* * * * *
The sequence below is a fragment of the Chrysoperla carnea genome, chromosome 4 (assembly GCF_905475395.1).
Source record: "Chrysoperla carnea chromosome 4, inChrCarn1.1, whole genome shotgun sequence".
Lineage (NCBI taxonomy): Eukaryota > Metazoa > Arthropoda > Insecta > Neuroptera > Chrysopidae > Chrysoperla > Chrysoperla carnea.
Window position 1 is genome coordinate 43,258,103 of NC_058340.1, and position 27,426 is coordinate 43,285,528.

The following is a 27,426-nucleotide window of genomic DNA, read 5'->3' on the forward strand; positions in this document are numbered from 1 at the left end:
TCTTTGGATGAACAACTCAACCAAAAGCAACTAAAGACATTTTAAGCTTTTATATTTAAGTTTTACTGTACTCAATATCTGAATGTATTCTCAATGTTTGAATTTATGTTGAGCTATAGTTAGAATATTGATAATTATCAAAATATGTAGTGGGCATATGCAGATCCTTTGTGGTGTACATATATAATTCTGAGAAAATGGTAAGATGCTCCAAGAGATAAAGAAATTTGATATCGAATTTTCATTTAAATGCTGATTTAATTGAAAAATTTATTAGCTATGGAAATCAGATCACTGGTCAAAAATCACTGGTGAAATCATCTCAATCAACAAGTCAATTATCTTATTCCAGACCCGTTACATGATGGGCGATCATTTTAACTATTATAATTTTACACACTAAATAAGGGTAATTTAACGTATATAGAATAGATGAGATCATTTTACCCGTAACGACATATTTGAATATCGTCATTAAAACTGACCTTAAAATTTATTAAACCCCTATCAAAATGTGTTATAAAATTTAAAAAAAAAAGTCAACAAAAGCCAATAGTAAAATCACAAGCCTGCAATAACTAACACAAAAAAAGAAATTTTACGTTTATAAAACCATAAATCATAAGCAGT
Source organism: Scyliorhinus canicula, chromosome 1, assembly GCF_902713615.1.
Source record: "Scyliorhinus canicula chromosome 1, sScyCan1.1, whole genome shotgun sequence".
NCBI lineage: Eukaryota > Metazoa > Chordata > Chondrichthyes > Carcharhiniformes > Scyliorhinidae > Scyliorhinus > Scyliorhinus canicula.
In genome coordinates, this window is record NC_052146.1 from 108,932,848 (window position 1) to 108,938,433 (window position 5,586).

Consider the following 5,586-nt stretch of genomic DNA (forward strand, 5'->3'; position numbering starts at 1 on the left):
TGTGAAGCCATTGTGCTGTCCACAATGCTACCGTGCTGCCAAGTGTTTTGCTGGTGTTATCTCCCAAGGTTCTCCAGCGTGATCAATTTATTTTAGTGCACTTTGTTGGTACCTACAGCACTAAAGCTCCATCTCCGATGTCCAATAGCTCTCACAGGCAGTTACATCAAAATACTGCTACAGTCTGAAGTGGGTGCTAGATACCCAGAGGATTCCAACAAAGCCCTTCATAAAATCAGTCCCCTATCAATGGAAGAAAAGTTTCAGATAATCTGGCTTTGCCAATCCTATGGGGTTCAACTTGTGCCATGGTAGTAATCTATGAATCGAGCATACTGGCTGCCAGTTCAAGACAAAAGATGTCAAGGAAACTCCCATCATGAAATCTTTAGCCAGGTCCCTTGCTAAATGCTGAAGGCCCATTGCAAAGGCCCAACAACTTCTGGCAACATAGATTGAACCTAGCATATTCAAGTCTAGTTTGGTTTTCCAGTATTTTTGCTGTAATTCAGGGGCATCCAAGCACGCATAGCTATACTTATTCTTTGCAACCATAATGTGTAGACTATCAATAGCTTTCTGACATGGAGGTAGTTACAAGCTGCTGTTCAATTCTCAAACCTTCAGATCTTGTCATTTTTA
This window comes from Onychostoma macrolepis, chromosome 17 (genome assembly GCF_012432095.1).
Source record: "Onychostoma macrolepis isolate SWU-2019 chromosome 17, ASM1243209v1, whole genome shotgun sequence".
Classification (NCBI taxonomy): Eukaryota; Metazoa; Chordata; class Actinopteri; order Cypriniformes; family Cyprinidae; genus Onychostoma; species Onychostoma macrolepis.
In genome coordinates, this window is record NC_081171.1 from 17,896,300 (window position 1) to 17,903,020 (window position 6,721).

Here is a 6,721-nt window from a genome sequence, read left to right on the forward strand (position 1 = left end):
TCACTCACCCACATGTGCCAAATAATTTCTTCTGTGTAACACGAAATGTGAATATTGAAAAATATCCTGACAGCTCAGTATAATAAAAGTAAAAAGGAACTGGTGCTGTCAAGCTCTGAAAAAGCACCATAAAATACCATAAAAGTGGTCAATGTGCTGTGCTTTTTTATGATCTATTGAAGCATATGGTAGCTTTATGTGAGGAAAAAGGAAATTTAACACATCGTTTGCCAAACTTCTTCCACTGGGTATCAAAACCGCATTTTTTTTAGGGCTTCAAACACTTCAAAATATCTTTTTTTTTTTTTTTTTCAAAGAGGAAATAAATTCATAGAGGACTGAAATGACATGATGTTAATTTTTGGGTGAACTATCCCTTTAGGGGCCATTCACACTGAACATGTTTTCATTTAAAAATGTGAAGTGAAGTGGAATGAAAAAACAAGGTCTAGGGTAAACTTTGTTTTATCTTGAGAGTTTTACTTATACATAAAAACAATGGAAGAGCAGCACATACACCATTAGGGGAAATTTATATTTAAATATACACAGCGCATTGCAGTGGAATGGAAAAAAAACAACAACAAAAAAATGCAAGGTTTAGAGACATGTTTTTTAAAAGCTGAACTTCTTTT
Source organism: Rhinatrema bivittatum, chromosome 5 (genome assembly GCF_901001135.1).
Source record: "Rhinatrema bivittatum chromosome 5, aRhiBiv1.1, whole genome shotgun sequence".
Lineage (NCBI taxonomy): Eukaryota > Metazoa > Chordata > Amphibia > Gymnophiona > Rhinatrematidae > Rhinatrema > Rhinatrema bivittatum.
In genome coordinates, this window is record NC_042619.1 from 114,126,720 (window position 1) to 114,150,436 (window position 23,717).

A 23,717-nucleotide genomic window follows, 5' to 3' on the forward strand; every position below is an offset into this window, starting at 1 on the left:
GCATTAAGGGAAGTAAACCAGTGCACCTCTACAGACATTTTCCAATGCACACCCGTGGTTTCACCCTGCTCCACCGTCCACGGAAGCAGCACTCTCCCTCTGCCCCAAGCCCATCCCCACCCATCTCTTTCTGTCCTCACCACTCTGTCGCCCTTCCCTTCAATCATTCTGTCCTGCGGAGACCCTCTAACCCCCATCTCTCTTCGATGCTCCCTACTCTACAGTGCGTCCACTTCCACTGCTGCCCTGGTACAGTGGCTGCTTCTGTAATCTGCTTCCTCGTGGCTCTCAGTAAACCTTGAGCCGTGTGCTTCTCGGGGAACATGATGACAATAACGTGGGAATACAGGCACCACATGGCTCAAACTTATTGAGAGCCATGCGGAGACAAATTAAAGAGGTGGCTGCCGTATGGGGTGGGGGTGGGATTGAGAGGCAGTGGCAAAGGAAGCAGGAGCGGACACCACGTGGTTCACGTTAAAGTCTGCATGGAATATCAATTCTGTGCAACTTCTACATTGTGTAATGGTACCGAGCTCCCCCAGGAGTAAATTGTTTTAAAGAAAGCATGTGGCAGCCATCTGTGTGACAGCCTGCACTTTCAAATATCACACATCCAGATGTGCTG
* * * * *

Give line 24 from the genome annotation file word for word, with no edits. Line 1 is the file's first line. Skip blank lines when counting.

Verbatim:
GCATTAAGGGAAGTAAACCAGTGCACCTCTACAGACATTTTCCAATGCACACCCGTGGTTTCACCCTGCTCCACCGTCCACGGAAGCAGCACTCTCCCTCTGCCCCAAGCCCATCCCCACCCATCTCTTTCTGTCCTCACCACTCTGTCGCCCTTCCCTTCAATCATTCTGTCCTGCGGAGACCCTCTAACCCCCATCTCTCTTCGATGCTCCCTACTCTACAGTGCGTCCACTTCCACTGCTGCCCTGGTACAGTGGCTGCTTCTGTAATCTGCTTCCTCGTGGCTCTCAGTAAACCTTGAGCCGTGTGCTTCTCGGGGAACATGATGACAATAACGTGGGAATACAGGCACCACATGGCTCAAACTTATTGAGAGCCATGCGGAGACAAATTAAAGAGGTGGCTGCCGTATGGGGTGGGGGTGGGATTGAGAGGCAGTGGCAAAGGAAGCAGGAGCGGACACCACGTGGTTCACGTTAAAGTCTGCATGGAATATCAATTCTGTGCAACTTCTACATTGTGTAATGGTACCGAGCTCCCCCAGGAGTAAATTGTTTTAAAGAAAGCATGTGGCAGCCATCTGTGTGACAGCCTGCACTTTCAAATATCACACATCCAGATGTGCTG